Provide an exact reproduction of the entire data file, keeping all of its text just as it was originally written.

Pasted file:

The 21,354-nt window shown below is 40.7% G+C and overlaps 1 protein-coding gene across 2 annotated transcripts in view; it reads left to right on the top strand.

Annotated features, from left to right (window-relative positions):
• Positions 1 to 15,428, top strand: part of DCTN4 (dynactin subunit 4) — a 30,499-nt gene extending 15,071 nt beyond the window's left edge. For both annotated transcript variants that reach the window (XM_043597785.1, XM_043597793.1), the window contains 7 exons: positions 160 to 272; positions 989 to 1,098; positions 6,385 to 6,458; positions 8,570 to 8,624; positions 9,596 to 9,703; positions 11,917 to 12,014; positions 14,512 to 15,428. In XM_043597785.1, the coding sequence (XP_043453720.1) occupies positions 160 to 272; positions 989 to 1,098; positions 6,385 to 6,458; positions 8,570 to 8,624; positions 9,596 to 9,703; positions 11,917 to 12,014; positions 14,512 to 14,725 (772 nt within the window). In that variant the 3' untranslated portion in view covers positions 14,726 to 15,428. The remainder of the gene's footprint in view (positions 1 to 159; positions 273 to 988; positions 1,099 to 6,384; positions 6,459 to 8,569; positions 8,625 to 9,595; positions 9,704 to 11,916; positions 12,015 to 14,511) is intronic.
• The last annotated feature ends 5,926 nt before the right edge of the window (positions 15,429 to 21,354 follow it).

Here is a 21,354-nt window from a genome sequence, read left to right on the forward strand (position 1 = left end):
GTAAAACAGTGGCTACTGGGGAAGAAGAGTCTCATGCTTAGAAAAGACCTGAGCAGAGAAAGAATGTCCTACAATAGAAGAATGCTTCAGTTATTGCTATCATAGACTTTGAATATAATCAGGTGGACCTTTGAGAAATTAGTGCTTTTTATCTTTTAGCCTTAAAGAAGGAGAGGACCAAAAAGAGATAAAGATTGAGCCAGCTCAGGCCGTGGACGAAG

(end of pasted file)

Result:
The 21,354-nt window shown below is 40.7% G+C and overlaps 1 protein-coding gene across 2 annotated transcripts in view; it reads left to right on the top strand.

Annotated features, from left to right (window-relative positions):
• Positions 1 to 15,428, top strand: part of DCTN4 (dynactin subunit 4) — a 30,499-nt gene extending 15,071 nt beyond the window's left edge. For both annotated transcript variants that reach the window (XM_043597785.1, XM_043597793.1), the window contains 7 exons: positions 160 to 272; positions 989 to 1,098; positions 6,385 to 6,458; positions 8,570 to 8,624; positions 9,596 to 9,703; positions 11,917 to 12,014; positions 14,512 to 15,428. In XM_043597785.1, the coding sequence (XP_043453720.1) occupies positions 160 to 272; positions 989 to 1,098; positions 6,385 to 6,458; positions 8,570 to 8,624; positions 9,596 to 9,703; positions 11,917 to 12,014; positions 14,512 to 14,725 (772 nt within the window). In that variant the 3' untranslated portion in view covers positions 14,726 to 15,428. The remainder of the gene's footprint in view (positions 1 to 159; positions 273 to 988; positions 1,099 to 6,384; positions 6,459 to 8,569; positions 8,625 to 9,595; positions 9,704 to 11,916; positions 12,015 to 14,511) is intronic.
• The last annotated feature ends 5,926 nt before the right edge of the window (positions 15,429 to 21,354 follow it).

Here is a 21,354-nt window from a genome sequence, read left to right on the forward strand (position 1 = left end):
GTAAAACAGTGGCTACTGGGGAAGAAGAGTCTCATGCTTAGAAAAGACCTGAGCAGAGAAAGAATGTCCTACAATAGAAGAATGCTTCAGTTATTGCTATCATAGACTTTGAATATAATCAGGTGGACCTTTGAGAAATTAGTGCTTTTTATCTTTTAGCCTTAAAGAAGGAGAGGACCAAAAAGAGATAAAGATTGAGCCAGCTCAGGCCGTGGACGAAG